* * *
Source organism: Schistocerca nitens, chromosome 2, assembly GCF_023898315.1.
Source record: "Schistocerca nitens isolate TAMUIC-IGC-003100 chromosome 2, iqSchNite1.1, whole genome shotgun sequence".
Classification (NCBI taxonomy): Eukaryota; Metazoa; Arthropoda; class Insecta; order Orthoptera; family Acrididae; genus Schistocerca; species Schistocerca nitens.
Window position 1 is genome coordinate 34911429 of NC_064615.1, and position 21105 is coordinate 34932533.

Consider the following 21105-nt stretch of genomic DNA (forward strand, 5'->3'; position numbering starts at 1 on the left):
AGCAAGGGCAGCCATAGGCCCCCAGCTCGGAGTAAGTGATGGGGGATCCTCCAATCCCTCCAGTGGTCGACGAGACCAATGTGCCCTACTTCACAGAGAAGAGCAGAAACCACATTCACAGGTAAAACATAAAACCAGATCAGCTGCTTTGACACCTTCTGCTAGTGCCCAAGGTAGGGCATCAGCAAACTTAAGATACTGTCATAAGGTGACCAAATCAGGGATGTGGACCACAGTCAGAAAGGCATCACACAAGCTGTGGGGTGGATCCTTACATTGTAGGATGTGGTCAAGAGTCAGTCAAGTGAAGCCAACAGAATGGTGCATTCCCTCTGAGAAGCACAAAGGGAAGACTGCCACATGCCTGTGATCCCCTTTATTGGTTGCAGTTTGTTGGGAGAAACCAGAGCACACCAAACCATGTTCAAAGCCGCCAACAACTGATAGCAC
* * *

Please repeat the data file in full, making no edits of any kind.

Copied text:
Source organism: Schistocerca nitens, chromosome 2, assembly GCF_023898315.1.
Source record: "Schistocerca nitens isolate TAMUIC-IGC-003100 chromosome 2, iqSchNite1.1, whole genome shotgun sequence".
Classification (NCBI taxonomy): Eukaryota; Metazoa; Arthropoda; class Insecta; order Orthoptera; family Acrididae; genus Schistocerca; species Schistocerca nitens.
Window position 1 is genome coordinate 34911429 of NC_064615.1, and position 21105 is coordinate 34932533.

Consider the following 21105-nt stretch of genomic DNA (forward strand, 5'->3'; position numbering starts at 1 on the left):
AGCAAGGGCAGCCATAGGCCCCCAGCTCGGAGTAAGTGATGGGGGATCCTCCAATCCCTCCAGTGGTCGACGAGACCAATGTGCCCTACTTCACAGAGAAGAGCAGAAACCACATTCACAGGTAAAACATAAAACCAGATCAGCTGCTTTGACACCTTCTGCTAGTGCCCAAGGTAGGGCATCAGCAAACTTAAGATACTGTCATAAGGTGACCAAATCAGGGATGTGGACCACAGTCAGAAAGGCATCACACAAGCTGTGGGGTGGATCCTTACATTGTAGGATGTGGTCAAGAGTCAGTCAAGTGAAGCCAACAGAATGGTGCATTCCCTCTGAGAAGCACAAAGGGAAGACTGCCACATGCCTGTGATCCCCTTTATTGGTTGCAGTTTGTTGGGAGAAACCAGAGCACACCAAACCATGTTCAAAGCCGCCAACAACTGATAGCAC